Vatican expert John L. Allen, and author of “The Francis Miracle,” said he believes Francis is pushing the church toward the “most merciful possible way of applying traditional teachings.”

He added, “what is significant is that the pope is wanting to consult with the people before making a decision.”

Bergoglio The Anti-Pope

Allen, however, said it doesn’t mean that the pope would make any radical changes. (??)

“It’s always positive when people feel like the leader is interested in what they have to say. On the other hand, it might create a false or exaggerated sense for some to draw a conclusion that we are on the brink of radical change,” Allen said.

The survey responses will be summarized in a report that will be sent to the bishops from around the world and discussed at a synod, scheduled for October 2015, with Pope Francis in Rome.


The following are ways the Church might help families in difficult situations.

Are you aware of any projects, programs or ministries in the local Church that:

a: recognize God’s presence in family life

b: teach and establish sound relationships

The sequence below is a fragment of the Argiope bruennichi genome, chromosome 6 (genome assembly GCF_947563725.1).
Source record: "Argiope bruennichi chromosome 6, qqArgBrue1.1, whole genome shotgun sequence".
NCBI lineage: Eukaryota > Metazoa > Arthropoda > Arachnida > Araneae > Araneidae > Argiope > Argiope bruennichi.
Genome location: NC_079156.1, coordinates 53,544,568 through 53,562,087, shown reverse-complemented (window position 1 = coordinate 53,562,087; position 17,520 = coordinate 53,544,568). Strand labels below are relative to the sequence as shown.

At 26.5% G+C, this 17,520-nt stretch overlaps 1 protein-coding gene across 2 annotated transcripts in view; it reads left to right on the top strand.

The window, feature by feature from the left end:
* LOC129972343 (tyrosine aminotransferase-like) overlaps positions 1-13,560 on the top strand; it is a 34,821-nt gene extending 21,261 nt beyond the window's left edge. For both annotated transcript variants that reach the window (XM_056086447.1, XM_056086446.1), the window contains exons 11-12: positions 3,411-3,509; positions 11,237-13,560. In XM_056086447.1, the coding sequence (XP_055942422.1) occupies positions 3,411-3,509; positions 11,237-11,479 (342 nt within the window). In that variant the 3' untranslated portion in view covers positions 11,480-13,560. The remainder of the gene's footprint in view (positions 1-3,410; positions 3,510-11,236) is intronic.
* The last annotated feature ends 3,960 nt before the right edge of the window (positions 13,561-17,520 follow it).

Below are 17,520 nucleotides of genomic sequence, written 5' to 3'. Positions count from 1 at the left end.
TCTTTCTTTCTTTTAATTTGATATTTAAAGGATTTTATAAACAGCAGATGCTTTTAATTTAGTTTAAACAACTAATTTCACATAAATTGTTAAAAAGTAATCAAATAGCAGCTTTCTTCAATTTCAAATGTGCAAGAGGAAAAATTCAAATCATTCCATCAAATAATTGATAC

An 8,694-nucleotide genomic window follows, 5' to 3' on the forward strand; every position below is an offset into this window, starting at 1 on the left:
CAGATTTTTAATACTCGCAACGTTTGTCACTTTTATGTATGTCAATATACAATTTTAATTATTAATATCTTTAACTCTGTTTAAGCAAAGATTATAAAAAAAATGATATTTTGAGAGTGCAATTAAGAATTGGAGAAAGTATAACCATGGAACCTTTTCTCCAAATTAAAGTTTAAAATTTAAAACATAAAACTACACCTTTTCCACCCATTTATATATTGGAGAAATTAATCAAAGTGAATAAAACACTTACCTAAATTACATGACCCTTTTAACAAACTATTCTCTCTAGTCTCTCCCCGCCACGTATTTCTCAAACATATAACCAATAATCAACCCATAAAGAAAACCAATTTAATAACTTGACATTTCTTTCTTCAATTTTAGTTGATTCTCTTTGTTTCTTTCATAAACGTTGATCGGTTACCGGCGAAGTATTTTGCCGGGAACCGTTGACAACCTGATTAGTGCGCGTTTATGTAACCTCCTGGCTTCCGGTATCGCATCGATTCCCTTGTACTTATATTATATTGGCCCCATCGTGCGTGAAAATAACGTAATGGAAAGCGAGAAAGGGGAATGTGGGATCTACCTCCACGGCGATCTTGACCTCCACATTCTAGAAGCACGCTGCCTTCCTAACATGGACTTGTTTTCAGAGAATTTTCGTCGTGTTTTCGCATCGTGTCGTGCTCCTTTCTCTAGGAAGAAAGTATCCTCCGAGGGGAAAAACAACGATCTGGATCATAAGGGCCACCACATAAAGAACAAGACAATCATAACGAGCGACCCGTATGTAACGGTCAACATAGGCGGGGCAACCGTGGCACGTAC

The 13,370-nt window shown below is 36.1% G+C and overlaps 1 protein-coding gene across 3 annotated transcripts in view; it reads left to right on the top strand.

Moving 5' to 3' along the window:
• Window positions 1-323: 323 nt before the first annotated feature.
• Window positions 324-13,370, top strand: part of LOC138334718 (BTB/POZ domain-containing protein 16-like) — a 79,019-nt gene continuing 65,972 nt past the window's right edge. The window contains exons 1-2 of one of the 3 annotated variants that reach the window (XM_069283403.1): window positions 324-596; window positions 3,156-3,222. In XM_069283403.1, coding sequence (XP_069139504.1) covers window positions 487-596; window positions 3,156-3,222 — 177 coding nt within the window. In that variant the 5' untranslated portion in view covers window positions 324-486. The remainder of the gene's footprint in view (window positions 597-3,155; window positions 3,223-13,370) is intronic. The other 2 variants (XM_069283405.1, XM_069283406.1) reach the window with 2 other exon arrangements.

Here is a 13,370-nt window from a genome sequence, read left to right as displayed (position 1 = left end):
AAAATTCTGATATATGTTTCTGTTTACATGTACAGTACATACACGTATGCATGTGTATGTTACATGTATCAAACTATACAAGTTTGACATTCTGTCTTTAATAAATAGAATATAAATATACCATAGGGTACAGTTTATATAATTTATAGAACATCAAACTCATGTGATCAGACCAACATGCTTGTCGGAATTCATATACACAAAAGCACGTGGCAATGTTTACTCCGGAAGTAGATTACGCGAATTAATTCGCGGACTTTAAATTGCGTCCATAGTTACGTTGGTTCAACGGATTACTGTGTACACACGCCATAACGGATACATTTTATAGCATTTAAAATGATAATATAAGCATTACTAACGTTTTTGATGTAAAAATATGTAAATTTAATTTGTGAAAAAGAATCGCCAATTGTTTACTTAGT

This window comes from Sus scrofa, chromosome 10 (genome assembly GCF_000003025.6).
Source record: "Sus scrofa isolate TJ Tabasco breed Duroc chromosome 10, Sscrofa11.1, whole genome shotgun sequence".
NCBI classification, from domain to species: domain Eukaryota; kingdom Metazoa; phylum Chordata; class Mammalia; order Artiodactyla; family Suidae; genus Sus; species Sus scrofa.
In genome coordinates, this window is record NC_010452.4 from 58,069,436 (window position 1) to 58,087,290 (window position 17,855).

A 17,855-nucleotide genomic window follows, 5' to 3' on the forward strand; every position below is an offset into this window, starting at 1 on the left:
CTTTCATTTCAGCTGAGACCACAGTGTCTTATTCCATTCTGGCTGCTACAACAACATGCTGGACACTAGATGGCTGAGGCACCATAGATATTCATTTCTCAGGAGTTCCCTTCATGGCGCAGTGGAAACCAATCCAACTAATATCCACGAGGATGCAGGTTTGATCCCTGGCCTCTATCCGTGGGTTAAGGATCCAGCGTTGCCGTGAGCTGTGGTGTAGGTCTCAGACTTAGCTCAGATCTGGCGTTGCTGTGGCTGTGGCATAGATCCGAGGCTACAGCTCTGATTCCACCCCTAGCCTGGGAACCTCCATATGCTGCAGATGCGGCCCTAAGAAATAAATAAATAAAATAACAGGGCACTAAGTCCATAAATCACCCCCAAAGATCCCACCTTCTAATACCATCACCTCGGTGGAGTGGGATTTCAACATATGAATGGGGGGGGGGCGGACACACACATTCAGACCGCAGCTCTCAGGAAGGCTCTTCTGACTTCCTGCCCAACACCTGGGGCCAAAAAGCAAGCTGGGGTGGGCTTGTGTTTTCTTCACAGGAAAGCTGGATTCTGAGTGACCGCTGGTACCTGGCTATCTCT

c: promote social and economic policies useful to the family

d: help families with child care issues

e: help families with the elderly and family members who are chronically ill

f: address specific issues in the El Paso Catholic Dioceses like outreach to the divorced, single parents, unmarried couples living together

g: address specific issues in the El Paso Catholic Diocese that relate to our border, like helping those dealing with violence in Mexico?

h: Please list any other challenging situations for families that are not given above

Many of us received the gift of our Catholic faith within our families. (Yes or No statements)

a: I was told about the Catholic faith by my mother, father, or other close relative.

b: A family member taught me how to pray

c: My present family prays together

d: In addition to going to Mass my family participates in church activities during the week

e: I talk with my family about faith matters

f: Other ways that the faith is lived in my family:

Do you think that the following practices should be sponsored or permitted by the Diocese and/or parishes?

a: Forming support groups for cohabitating couples interested in remaining in contact with their church.

b: Inviting couples who are not sacramentally married to begin a journey toward the sacrament.

Source: El Paso Times